Eta has made another landfall!
Tropical Storm Eta made landfall Thursday morning near Cedar Key, Florida, at 4 a.m. EST. Maximum sustained winds were 50 mph.
Since Tropical Storm Gordon in 1994, no storm has made landfall in Florida this late in the season since Eta.
This year we have seen the busiest hurricane season on record with 29 named storms. This beats the previous record of 28 storms in 2005. These records date back more than 170 years.
Twelve named storms made landfall along the U.S. coast this year -- 13 if you count Eta twice. The same storm made two separate landfalls in Florida.
Why have we seen so many named storms this season? The answer is a combination of things.
Warmer-than-average sea surface temperatures in the tropical Atlantic Ocean and the Caribbean Sea, a strong African monsoon season and reduced wind shear are factors. The driving force for favorable conditions is a long-term cyclic variability in sea-surface temperatures in the North Atlantic, known as the Atlantic Multidecadal Oscillation. This cycle has been in a warm phase since the mid-1990s.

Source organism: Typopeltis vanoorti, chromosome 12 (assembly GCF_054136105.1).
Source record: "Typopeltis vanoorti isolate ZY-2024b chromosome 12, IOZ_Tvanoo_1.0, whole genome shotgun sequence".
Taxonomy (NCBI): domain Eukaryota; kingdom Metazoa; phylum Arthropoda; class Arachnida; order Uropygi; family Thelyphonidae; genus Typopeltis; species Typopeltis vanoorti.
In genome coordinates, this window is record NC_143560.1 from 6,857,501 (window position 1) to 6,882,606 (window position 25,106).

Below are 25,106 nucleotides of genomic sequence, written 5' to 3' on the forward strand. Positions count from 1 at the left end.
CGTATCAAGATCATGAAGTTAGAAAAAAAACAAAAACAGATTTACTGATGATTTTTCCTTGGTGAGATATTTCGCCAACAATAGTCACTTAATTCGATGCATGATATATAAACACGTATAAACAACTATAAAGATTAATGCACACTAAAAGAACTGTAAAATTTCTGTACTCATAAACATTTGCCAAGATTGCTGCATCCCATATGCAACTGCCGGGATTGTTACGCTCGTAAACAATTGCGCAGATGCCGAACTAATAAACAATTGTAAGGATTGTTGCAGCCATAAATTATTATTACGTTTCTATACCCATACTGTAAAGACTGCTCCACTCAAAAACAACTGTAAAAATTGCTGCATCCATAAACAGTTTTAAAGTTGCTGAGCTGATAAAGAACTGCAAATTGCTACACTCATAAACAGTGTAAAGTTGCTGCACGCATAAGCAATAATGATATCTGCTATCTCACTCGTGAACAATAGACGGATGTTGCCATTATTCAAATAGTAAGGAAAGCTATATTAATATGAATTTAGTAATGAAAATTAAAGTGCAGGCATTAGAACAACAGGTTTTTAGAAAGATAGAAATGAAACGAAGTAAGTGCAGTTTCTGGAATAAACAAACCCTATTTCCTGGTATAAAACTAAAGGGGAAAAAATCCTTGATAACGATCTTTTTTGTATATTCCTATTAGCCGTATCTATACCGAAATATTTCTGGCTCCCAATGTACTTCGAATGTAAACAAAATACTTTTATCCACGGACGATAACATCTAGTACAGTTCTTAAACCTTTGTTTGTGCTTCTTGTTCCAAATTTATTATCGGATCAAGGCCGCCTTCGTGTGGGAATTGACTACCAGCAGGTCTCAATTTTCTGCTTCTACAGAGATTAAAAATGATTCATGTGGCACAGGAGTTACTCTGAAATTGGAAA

While we set a record for the number of named storms, some could argue this wasn’t the worst season ever.
In terms of the intensity, duration and frequency of storms, 2020 does not compare to the record set in 2005. That year, eight hurricanes reached Category 3 status or higher. Three of those hurricanes were a Category 5. The year 2005 is memorable in a bad way for many. One of the storms that season was Hurricane Katrina, which was a Category 3 at landfall but a Category 5 at its strongest. The storm devastated much of New Orleans and killed more than 1,500 people.
This year, two hurricanes -- Laura and Delta -- reached Category 4 status before making landfall in Louisiana and Texas. Both storms caused damage. So far this year there have been no Category 5 hurricanes.
The Atlantic Hurricane Season runs from June 1 through Nov. 30.